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[As a special weekend treat–and in keeping with this week’s theme, kindly find a repeat of a post about brown bullhead catfish from 3 years ago]

The most common catfish in New York State is the brown bullhead catfish (Ameiurus nebulosus) a fish sometimes also gracelessly known as the “mud pout” or the “horned pout”.  The brown bullhead lacks the beauty and charisma of many other catfish.  It is not electrical, has no armor, does not walk, and does not grow to immense size (average fish are usually 14 inches long or smaller).   It has two-tone coloration: unremarkable brown above and off-white below (although, like most fish, it can adapt somewhat to local conditions).

 

The Brown Bullhead Catfish

The fish does however illustrate one of the reasons I like catfish and write about them so much.  It is the most common catfish of New York State, a state marked by extreme differences of population density, landscape, temperature, and water quality. The brown bullhead is a hard-to-kill generalist which does well everywhere in the state (and throughout the east coast, the Great Lakes, the midwest, and the south).  It can be found in Prospect Park, a short walk from my apartment just as easily as in a cold Adirondack lake. The New York State Department of Environmental Conservation website describes the fish as follows:

Brown bullheads are probably the most adaptable member of the catfish family and live in a wide variety of habitats. They exemplify the hardiness of catfishes in general, tolerating both high water temperatures and low oxygen levels. They are present in many cool Adirondack lakes and often abundant in warm water ponds, lakes, and larger, slow moving streams. They occur in areas with or without aquatic vegetation and can be found over both muddy and gravelly bottoms.

The brown bullhead has the same exquisitely refined senses as other catfish.  Its whole body is covered with taste buds, which are particularly numerous on its eight barbels.  Though not especially large, the creature is strong, agile, and flexible.  An omnivore, the brown bullhead is protected from predators by the extremely sharp spines on its dorsal fin and its pectoral fins.  Both parents builds nests together and together they protect the eggs and even the young fry for a while after hatching.  Most astonishingly, the fish is heartily indifference to water pollution which makes it the foremost city catfish.  Below it is pictured with the other common New York City fish.  It is apparently a reasonably fun sportfish, although some fishing experts think that it is only suitable for child anglers (due to how extensively it can be found).   When not caught in polluted water it makes a tasty meal.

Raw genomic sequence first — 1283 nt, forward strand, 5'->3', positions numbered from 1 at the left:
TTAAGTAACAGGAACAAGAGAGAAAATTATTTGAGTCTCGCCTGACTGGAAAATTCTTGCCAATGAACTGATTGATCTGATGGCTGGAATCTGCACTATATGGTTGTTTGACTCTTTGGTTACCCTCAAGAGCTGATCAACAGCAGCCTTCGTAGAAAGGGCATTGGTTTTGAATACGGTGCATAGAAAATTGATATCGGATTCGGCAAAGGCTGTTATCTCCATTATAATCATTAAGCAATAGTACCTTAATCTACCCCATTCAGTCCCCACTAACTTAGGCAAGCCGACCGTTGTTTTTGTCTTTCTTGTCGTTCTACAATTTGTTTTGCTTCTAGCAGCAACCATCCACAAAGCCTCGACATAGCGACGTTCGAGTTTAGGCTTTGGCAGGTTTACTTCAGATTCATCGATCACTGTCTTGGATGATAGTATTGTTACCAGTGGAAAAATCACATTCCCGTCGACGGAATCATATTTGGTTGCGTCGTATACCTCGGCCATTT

Whereas I usually write about invasive species coming from some exotic locale to the United States, the brown bullhead is the opposite.  When introduced abroad it has been the classic ugly American, stealing food and habitat from native species or eating them outright (which seems even more gauche than my habit of anxiously overtipping). Large populations have now established themselves in Europe, Russia, China, Australia, and New Zealand and the fish keep expanding their range.

“Free me petty human! Soon your world will belong to us!”

The Bailey Fountain (beautifully photographed with the arch behind it by Wally Gobetz)

I love fountains and my home, New York City, is an excellent place to witness all manner of lovely ornamental waterworks.  No doubt other bloggers have extolled Manhattan’s many famous fountains, so I thought I would briefly write about my favorite fountain in Brooklyn, the Bailey Fountain, which is located at Grand Army Plaza at the north end of Prospect Park.  The fountain lies beyond the huge triumphal arch which celebrates the victorious conclusion of the American Civil War.  Both fountain and arch lie on a traffic island surrounded at all times by dangerous rivers of vehicles.

Wisdom and Felicity form the Bailey Fountain (another fine photo by Wally Gobetz)

The Bailey Fountain was conceived of during the late nineteen twenties but it was built in 1932.  The tension between these two very different eras is noticeable in the ferocity and severity of the classical figures.  The fountain seems to be an allegory of abundance however the individual figures look like they instead portray greed, abandon, and resignation. The fountain is the work of architect Edgerton Swarthout and the bronze sculptures were crafted by Eugene Savage. I think the final work might transcend what either had initially intended.

The Bailey Fountain (photo from “Tugster: a Waterblog”)